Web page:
Wednesday 18th September 2019

Resource Clips


Posts tagged ‘Commerce Resources Corp (CCE)’

Saville Resources plans Phase II drilling on Quebec niobium-tantalum-phosphate project

September 16th, 2019

by Greg Klein | September 16, 2019

A detailed analysis of last spring’s drill program along with other data has Saville Resources TSXV:SRE looking forward to a Q1 return engagement. Activity on the Niobium Claim Group in Quebec’s Labrador Trough occurs as the U.S. takes steps to secure reliable supplies of critical minerals including niobium and tantalum. The country relies on imports for its entire supply of both metals.

Near-surface assays previously released for this year’s five-hole, 1,049-metre campaign reached as high as 0.79% Nb2O5, 163 ppm Ta2O5 and 8.1% P2O5 over 37 metres, as well as 0.8% Nb2O5, 81 ppm Ta2O5 and 9% P2O5 over 31.5 metres. The latter intercept, the final hole of the season, featured a sub-interval showing 1.36% Nb2O5, 70 ppm Ta2O5 and 12.3% P2O5 over 4.5 metres.

Saville Resources plans Phase II drilling on Quebec niobium-tantalum-phosphate project

Saville’s drilling targeted the project’s Mallard prospect, where three programs so far have totalled 14 holes and 3,537 metres. Each campaign excelled its predecessor for grades and widths, expanding three known zones of mineralization which remain open in all directions, the company reported.

Predominating the host material are pyrochlore-group minerals and/or ferrocolumbite, familiar to the industry as the world’s main source of niobium production, Saville added.

“We appear to have only scratched the surface at Mallard and have yet to drill-test our other high-priority targets including Spoke and Miranna,” said president Mike Hodge.

Although work will focus on building an initial Mallard resource, Spoke and Miranna might also get rig attention to determine their potential for connecting with Mallard.

Saville operates the project under a 75% earn-in from Commerce Resources TSXV:CCE. On another critical minerals project two kilometres away, Commerce advances its Ashram rare earths deposit towards pre-feasibility.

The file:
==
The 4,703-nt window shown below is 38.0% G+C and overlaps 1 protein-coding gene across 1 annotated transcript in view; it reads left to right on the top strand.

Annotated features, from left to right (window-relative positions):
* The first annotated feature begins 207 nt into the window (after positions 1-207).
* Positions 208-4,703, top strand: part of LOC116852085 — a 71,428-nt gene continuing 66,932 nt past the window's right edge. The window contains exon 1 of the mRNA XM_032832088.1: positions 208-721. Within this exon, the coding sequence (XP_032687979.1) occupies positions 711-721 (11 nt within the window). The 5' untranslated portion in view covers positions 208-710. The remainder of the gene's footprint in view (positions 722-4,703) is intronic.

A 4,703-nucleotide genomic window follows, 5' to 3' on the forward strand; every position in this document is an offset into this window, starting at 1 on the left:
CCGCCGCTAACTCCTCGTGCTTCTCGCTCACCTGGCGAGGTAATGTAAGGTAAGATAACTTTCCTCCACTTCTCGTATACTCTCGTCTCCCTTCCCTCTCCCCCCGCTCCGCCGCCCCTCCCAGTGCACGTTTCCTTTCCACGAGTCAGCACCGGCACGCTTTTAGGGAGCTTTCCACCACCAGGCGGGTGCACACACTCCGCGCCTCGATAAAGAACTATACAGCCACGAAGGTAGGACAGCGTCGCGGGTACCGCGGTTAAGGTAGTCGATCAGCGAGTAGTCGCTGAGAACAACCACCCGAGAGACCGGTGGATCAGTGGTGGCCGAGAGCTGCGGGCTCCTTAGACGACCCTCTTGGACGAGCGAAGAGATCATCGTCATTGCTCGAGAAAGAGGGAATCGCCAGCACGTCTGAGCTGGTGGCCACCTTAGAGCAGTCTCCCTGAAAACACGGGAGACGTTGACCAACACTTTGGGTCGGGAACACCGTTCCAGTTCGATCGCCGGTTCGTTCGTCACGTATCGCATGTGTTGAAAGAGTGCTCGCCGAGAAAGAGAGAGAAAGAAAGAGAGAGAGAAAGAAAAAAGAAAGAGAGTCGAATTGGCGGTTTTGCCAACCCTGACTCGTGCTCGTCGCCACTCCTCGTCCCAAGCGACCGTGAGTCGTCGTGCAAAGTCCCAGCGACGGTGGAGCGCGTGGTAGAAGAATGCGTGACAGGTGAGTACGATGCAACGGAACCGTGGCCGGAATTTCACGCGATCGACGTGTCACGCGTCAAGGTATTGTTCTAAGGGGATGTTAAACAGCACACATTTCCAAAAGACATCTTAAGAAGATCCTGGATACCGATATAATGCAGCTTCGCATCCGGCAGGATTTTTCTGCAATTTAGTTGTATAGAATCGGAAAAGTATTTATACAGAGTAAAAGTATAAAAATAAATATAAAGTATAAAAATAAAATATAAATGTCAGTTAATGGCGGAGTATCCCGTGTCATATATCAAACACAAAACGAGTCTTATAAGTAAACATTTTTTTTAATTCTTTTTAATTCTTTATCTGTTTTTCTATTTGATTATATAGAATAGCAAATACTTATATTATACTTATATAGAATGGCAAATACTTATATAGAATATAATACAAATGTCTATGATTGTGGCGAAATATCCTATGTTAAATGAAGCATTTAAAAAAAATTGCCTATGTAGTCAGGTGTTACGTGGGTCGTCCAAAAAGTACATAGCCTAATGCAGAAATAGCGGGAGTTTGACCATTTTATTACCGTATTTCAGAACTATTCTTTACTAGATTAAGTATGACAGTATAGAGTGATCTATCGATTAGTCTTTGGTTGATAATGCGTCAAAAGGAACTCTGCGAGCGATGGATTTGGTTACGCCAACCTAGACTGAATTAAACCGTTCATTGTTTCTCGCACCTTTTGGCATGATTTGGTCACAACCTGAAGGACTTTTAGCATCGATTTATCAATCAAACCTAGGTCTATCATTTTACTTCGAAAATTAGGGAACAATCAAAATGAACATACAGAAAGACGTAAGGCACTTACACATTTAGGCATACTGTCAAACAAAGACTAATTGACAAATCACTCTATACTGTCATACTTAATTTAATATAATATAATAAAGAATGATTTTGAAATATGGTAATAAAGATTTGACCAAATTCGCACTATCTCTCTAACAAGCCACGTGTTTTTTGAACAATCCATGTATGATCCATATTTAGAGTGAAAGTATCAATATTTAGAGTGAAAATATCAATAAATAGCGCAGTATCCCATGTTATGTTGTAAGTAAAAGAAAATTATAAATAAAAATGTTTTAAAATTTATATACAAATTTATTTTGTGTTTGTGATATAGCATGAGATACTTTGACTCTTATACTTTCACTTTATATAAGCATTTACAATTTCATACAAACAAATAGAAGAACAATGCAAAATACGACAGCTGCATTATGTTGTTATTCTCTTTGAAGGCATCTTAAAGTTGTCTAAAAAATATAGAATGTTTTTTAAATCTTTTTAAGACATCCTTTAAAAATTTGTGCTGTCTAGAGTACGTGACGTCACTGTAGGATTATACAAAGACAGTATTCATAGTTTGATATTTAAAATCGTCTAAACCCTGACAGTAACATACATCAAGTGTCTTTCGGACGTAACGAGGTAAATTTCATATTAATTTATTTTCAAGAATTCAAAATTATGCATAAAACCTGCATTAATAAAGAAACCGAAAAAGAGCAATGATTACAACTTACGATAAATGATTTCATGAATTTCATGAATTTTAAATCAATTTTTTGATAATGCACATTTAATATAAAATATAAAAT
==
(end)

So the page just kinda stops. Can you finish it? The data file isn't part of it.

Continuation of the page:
Saville’s portfolio also includes the Bud project in southern British Columbia’s busy Greenwood camp. Grab sample assays released last April showed grades up to 4.57 g/t gold, 27.7 g/t silver and 6.7% copper; as well as 4.44 g/t gold, 17 g/t silver and 6.84% copper.

Read more about Saville Resources.

Commerce Resources’ rare earths metallurgy optimized by university lab

August 1st, 2019

by Greg Klein | August 1, 2019

Successful methods applied in separate laboratories further demonstrate the amenability of a Quebec rare earths deposit that’s progressing towards the pre-feasibility stage. Using material from Commerce Resources’ (TSXV:CCE) Ashram project in northern Quebec, l’Université Laval successfully used an alternative flowsheet approach to create a mixed REE concentrate. The tests add to the work of Hazen Research in Colorado and Merker Mineral Processing/UVR-FIA in Germany.

Commerce Resources’ rare earths metallurgy optimized by university lab

Commerce announced receipt of Laval’s final report on August 1. The university tested Ashram material on bench-scale levels of one kilogram and on larger batches of 10 to 30 kilograms. A total of about 1,500 kilograms went through Laval’s own flotation circuit and reagent scheme.

The large batches produced around 170 kilos of flotation concentrate grading 11.2% rare earth oxides, with a mass pull of 11.3% (percent of material reporting to concentrate), the company stated. Laval’s new reagent scheme offers Ashram potentially greater flotation performance, Commerce added.

“We are very happy with the results of our collaboration with Laval and look forward to continued work with local academic institutions to further develop REE expertise in the province of Quebec and, moreover, to move the Ashram deposit closer to production,” commented president Chris Grove.

The news comes amid heightened concern in the U.S. for critical minerals supply, especially rare earths.

Commerce holds interests in two other critical minerals projects. On the Niobium Claim Group, just a few kilometres from Ashram, Saville Resources TSXV:SRE drilled high-grade, near-surface niobium along with tantalum and phosphate last spring while working towards a 75% earn-in from Commerce. The latter company also holds the advanced-stage Blue River tantalum-niobium project in southern British Columbia.

Read more about Commerce Resources.

Commerce Resources to provide rare earths and byproduct samples to potential customers

July 5th, 2019

by Greg Klein | July 5, 2019

Commerce Resources to provide rare earths and byproduct samples to potential customers

 

With trade tensions once again demonstrating the need for rare earths supply outside China, Commerce Resources TSXV:CCE announced plans for its advanced-stage Ashram deposit in northern Quebec. The company intends to resume pilot plant metallurgical work, provide rare earths samples to interested parties and also upgrade its potential fluorspar byproduct.